…Humans would have never been better than monsters, had not nature bestowed on them a sense of compassion, to aid their reason: …from this quality alone flow all those social virtues[.] But what is generosity, clemency or humanity but compassion applied to the weak, to the guilty, or to humanity in general? Even benevolence and friendship are, if we judge rightly, only the effects of compassion, constantly set upon a particular object: for how is it different to wish that another person may not suffer pain and uneasiness and to wish him happy? Were it even true that pity is no more than a feeling, which puts us in the place of the sufferer, a feeling, obscure yet lively in a savage, developed yet feeble in civilized man; this truth would have no other consequence than to confirm my argument. Compassion must, in fact, be the stronger, the more the animal beholding any kind of distress identifies himself with the animal that suffers. Now, it is plain that such identification must have been much more perfect in a state of nature than it is in a state of reason. It is reason that engenders self-respect, and reflection that confirms it: it is reason which turns man's mind back upon itself, and divides him from everything that could disturb or afflict him. It is philosophy that isolates him, and bids him say, at sight of the misfortunes of others: "Perish if you will, I am secure."

… [I]t is rather in this natural feeling than in any subtle arguments that we must look for the cause of that repugnance, which every man would experience in doing evil, even independently of the maxims of education. Although it might belong to Socrates and other minds of the like craft to acquire virtue by reason, the human race would long since have ceased to be, had its preservation depended only on the reasonings of the individuals composing it.

With passions so little active, and so good a curb, men, being rather wild than wicked, and more intent to guard themselves against the mischief that might be done them, than to do mischief to others, were by no means subject to very perilous dissensions. They maintained no kind of intercourse with one another, and were consequently strangers to vanity, deference, esteem and contempt; they had not the least idea of [mine] and [yours], and no true conception of justice .… But I am aware of one greater danger, which remains to be noticed.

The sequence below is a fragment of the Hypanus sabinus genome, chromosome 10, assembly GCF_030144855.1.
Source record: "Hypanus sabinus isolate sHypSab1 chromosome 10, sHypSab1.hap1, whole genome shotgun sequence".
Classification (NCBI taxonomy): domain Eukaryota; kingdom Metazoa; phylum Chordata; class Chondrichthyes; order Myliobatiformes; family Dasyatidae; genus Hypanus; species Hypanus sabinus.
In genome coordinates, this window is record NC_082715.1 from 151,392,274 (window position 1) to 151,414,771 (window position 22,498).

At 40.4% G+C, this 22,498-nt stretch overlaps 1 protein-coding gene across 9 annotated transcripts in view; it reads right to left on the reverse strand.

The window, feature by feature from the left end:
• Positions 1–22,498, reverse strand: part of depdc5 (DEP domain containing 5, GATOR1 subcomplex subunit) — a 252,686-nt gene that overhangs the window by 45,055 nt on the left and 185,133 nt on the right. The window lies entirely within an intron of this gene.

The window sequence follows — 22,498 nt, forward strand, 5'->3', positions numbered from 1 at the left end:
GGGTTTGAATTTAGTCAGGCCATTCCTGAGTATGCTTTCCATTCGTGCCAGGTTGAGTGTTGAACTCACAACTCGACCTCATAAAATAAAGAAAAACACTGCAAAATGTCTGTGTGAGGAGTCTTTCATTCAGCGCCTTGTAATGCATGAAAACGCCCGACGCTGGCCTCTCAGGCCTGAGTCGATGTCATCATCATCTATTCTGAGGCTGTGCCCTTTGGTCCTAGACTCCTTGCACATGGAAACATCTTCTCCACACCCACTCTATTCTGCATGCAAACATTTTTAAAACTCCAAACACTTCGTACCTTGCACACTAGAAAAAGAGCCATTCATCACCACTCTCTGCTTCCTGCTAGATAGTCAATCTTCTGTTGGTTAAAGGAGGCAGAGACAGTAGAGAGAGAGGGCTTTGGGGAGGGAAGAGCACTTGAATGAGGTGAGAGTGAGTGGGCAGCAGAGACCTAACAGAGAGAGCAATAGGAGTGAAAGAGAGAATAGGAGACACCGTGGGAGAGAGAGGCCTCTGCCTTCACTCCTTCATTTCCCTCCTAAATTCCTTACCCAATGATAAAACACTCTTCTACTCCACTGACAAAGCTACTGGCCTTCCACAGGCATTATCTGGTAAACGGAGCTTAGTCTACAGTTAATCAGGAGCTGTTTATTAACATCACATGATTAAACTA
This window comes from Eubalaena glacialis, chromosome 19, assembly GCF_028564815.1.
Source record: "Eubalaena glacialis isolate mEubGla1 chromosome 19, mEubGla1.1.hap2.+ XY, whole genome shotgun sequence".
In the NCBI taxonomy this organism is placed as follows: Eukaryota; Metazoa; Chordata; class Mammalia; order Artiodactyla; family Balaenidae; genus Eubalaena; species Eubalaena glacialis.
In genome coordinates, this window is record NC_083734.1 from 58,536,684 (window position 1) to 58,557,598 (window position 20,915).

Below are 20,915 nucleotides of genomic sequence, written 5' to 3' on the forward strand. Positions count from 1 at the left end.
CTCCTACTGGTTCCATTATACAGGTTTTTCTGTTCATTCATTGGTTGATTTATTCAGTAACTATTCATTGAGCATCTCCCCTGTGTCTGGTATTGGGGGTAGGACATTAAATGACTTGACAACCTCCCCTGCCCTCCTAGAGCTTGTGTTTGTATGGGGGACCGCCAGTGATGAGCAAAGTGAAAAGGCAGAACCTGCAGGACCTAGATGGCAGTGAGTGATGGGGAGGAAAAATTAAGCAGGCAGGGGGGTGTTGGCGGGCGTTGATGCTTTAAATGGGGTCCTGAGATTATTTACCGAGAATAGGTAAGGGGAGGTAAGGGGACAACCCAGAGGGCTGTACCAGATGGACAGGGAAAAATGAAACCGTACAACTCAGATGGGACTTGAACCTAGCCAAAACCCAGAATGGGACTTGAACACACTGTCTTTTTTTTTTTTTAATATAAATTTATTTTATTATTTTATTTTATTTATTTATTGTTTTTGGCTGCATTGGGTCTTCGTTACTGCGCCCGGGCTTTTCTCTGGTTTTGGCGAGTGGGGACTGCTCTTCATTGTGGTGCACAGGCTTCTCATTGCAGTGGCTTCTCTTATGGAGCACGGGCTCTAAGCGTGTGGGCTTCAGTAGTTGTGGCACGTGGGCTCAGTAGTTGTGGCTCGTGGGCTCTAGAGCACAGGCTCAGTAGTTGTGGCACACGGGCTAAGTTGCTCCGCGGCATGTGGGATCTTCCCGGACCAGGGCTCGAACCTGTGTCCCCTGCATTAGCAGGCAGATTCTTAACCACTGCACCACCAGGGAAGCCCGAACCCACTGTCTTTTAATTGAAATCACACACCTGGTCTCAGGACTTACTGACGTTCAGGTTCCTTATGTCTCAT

Of the passions that stir the heart of man, there is one which makes the sexes necessary to each other, and is extremely ardent and impetuous .... Let us begin by distinguishing between the physical and moral ingredients in the feeling of love. The physical part of love is that general desire which urges the sexes to union with each other. The moral part is that which determines and fixes this desire exclusively upon one particular object; or at least gives it a greater degree of energy toward the object thus preferred. It is easy to see that the moral part of love is a factitious feeling, born of social usage, and enhanced by the women with much care and cleverness, to establish their empire, and put in power the sex which ought to obey. This feeling, being founded on certain ideas of beauty and merit which a savage is not in a position to acquire, and on comparisons which he is incapable of making, must be for him almost non-existent… He follows solely the character nature has implanted in him, and not tastes which he could never have acquired; so that every woman equally answers his purpose…

Let us conclude then that man in a state of nature, wandering up and down the forests, without industry, without speech, and without home, an equal stranger to war and to all ties, neither standing in need of his fellow-creatures nor having any desire to hurt them, and perhaps even not distinguishing them one from another; let us conclude that, being self-sufficient and subject to so few passions, he could have no feelings or knowledge but such as befitted his situation; that he felt only his actual necessities, and disregarded everything he did not think himself immediately concerned to notice, and that his understanding made no greater progress than his vanity…